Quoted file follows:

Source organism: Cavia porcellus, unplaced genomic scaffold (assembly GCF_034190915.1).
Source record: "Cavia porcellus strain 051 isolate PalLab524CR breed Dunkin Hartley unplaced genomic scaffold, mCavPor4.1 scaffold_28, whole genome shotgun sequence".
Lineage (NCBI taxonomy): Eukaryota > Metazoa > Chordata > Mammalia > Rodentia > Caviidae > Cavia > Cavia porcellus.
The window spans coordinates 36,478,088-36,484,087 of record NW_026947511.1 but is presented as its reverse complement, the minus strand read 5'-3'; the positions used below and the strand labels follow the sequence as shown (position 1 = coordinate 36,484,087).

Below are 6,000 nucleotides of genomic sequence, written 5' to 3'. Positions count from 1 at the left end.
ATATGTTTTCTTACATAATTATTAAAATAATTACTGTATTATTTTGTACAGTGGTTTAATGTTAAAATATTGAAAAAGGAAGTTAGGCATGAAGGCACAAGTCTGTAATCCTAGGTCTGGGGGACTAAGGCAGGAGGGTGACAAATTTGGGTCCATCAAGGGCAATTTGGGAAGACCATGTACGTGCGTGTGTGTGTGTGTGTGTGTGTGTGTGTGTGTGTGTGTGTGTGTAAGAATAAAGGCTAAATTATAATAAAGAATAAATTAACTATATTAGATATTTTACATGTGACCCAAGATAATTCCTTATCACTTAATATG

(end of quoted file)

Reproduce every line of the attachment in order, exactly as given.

Source organism: Cavia porcellus, unplaced genomic scaffold (assembly GCF_034190915.1).
Source record: "Cavia porcellus strain 051 isolate PalLab524CR breed Dunkin Hartley unplaced genomic scaffold, mCavPor4.1 scaffold_28, whole genome shotgun sequence".
Lineage (NCBI taxonomy): Eukaryota > Metazoa > Chordata > Mammalia > Rodentia > Caviidae > Cavia > Cavia porcellus.
The window spans coordinates 36,478,088-36,484,087 of record NW_026947511.1 but is presented as its reverse complement, the minus strand read 5'-3'; the positions used below and the strand labels follow the sequence as shown (position 1 = coordinate 36,484,087).

Below are 6,000 nucleotides of genomic sequence, written 5' to 3'. Positions count from 1 at the left end.
ATATGTTTTCTTACATAATTATTAAAATAATTACTGTATTATTTTGTACAGTGGTTTAATGTTAAAATATTGAAAAAGGAAGTTAGGCATGAAGGCACAAGTCTGTAATCCTAGGTCTGGGGGACTAAGGCAGGAGGGTGACAAATTTGGGTCCATCAAGGGCAATTTGGGAAGACCATGTACGTGCGTGTGTGTGTGTGTGTGTGTGTGTGTGTGTGTGTGTGTGTGTGTAAGAATAAAGGCTAAATTATAATAAAGAATAAATTAACTATATTAGATATTTTACATGTGACCCAAGATAATTCCTTATCACTTAATATG